One of the age-old questions that Christians have attempted to settle in their minds is this: what role does the believer take in sanctification? Is defeating sin something God does in you, or do you defeat it by obeying the commands of Scripture? The core of the question is this - is Christian life an exercise in passive trust or active obedience? Is it all God’s doing, all the believer’s doing, or a combination of both?

On one side of the argument, you have what is called ‘quietism’, and it’s where Christians that say we are to have a hands-off approach to dealing with sin, a ‘let go and let God’ kind of approach. An over-emphasis on this can lead to a focus on personal feelings and experiences, and take an almost mystic approach to overcoming sin. The other perspective is known as ‘pietism’, and would say that we as Christians are to overcome sin with our own ability. Pietism places strong emphasis on Bible study, holy living, self-discipline, and practical Christianity. But again, if this is unbalanced, it can often lead to a greater dependence on self to the virtual exclusion of dependence on divine power.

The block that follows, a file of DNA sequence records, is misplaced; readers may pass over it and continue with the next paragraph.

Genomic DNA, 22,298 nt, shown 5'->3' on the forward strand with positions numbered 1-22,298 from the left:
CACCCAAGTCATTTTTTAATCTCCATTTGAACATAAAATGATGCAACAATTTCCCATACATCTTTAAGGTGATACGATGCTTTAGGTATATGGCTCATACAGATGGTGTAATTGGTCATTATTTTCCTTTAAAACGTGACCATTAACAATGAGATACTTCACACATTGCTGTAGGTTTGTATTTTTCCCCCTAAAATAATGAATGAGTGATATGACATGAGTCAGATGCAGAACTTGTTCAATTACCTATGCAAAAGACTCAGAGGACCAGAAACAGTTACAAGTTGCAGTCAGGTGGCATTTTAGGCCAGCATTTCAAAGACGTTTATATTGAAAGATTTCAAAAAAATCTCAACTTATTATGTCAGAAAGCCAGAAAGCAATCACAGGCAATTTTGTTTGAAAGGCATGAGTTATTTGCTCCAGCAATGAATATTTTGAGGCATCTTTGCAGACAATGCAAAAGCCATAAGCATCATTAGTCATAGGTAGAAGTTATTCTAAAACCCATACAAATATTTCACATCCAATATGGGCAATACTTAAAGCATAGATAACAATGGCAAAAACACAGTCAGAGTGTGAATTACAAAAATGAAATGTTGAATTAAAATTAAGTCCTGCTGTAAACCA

So where are we to stand? How do we reconcile these two views? Are we to hold to one over the other? Paul gives us the answer in Philippians 2:12-13 – “So then, my beloved, just as you have always obeyed, not as in my presence only, but now much more in my absence, work out your salvation with fear and trembling; for it is God who is at work in you, both to will and to work for His good pleasure.” Paul here, simply states both as truths, saying on the one hand, sanctification is of believers (Philippians 2:12), and on the other hand, it is of God (Philippians 2:13). Sanctification is God’s work, but He performs it through the diligent, self-discipline and righteous pursuits of His people, not in spite of them. God’s sovereign work does not absolve believers from the need for obedience; it means their obedience is itself a Spirit-empowered work of God. Focusing on one or the other only is dangerous and to be avoided, a balance of both is where we are to stand.

Contributed by Alex Townsend